Valley Press Staff Writer

The speakers shook, the room rumbled and the children came to their feet. The Retro Bill Safety and Self-esteem Show was in full stride Thursday on the stage of the multi-purpose room at Irving Branch Elementary School at Edwards Air Force Base, the audience of fourth and fifth-graders rapt with the entertainer’s antics.

For roughly 45 minutes, Retro Bill, played by Bill Russ of Beverly Hills, took the children on a roller-coaster ride of silly humor and quiet intensity. With the energy evoked by the flames that emblazoned his black clothing (even the shoes), he gamboled through a rapid- fire succession of ear-straining oral sound effects, slapstick comedy, and serious topics.

“Do your homework or you will NOT GET SMART!” he said. “Am I right?” His body language demanded a response and the children did not disappoint. “Yeah!” they yelled, but Retro Bill was already moving on, searching for his next gag among the props that littered his table. No child talked, giggled or squirmed except in response to the man on stage.

When he sat down on a folding chair and spoke earnestly, the room went quiet, every eye forward.

“Respect your teachers,” Retro Bill said. “They care about you…or they would never pick this job.”

A hundred heads turned to their teachers as if for confirmation. The teachers looked proud but a little embarrassed and told the kids to face front. When, an instant later Retro bill turned the chair into a quick sight gag to keep their attention, the children roared with laughter.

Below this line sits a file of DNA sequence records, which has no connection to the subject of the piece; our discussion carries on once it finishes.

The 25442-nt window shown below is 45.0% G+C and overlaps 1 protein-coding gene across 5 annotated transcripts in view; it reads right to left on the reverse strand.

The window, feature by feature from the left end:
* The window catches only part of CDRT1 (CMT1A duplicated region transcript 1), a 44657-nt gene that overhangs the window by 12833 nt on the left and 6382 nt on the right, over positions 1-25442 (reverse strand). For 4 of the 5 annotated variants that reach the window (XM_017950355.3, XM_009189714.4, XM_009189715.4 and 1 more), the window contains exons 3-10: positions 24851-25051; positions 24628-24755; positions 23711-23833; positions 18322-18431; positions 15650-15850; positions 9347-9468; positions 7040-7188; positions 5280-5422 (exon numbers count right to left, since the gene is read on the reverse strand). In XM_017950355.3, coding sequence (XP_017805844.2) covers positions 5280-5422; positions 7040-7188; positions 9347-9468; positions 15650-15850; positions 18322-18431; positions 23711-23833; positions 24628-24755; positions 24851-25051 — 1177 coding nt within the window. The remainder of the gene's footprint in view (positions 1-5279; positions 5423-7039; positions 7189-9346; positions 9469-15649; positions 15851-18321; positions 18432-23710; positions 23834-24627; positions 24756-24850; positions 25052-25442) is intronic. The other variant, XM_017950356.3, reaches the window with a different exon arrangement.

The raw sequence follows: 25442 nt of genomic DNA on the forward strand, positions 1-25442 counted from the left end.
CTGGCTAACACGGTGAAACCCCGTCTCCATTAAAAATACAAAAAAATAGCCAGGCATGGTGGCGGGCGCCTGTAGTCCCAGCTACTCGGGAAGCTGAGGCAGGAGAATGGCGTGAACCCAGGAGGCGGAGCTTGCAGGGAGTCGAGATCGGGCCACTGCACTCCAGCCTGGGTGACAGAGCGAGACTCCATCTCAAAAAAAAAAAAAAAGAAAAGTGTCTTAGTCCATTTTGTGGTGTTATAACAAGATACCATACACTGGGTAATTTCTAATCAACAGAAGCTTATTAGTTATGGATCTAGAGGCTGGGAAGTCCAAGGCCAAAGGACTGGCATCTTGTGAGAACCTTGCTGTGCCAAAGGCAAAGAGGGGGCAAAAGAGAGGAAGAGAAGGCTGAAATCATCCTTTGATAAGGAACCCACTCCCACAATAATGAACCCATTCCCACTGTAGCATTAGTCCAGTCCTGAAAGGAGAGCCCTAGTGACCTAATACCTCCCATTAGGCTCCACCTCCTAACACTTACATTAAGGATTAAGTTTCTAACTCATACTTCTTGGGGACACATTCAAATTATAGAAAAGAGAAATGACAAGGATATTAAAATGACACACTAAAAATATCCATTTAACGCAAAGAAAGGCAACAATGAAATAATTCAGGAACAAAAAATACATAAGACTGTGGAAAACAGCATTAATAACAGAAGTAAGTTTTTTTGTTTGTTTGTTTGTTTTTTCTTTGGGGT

Retro Bill’s messages ranged from simple manners to the serious issues of growing up. He used a Mr. Potato Head to teach them not to stick out their tongues and to “Wear a helmet. Protect your brain!” The much advertised Hula Hoop embodied for him the message, “What goes around, comes around,” so children ought to be kind to others.

He asked them all what they wanted to be when they grow up, calling on individuals to shout out their dreams and then pantomiming their choices as encouragement. He got a special round of applause for the boy who wanted to be a school principal.

As he went, Retro Bill often quoted his grandmother as a sage of wisdom and morality, with adages such as, “Everyone has a nose on their face, so everyone ‘nose’ the difference between right and wrong. And you do too!”

A dog leash inspired another serious moment. I hate to have to talk about this,” Retro Bill said and then warned the students of the “dog leash trick,” which he said was used recently by a stranger to lure children into the man’s car by asking for help finding a lost dog.

Retro Bill won the hearts of this particular crowd with the question, “How many of you have family members in the military?” Every hand went up. “My dad was in the military,” he said. “My dad…was a drill sergeant.” He paused, listening to the muffled “whoa” from the children. The American flag was his final prop, used to represent patriotic pride and the sacrifices of the military. “Your parents deserve respect,” he said, “and you deserve to be happy and safe, and make your dreams come true. Then he ended with his signature Silly String finale.

This was the second assembly of the year for Branch Elementary, which has a special event about once per quarter. Principal Shari Zimmerman said she was very pleased with the program.

“They love to laugh out loud,” said Zimmerman of the children. She especially appreciated the way Retro Bill’s program fit into the school’s Character Education Program and with this months them of “Respect.”

“I thought, ‘Yes! Someone else is pushing this besides me,’” Principal Zimmerman said.   

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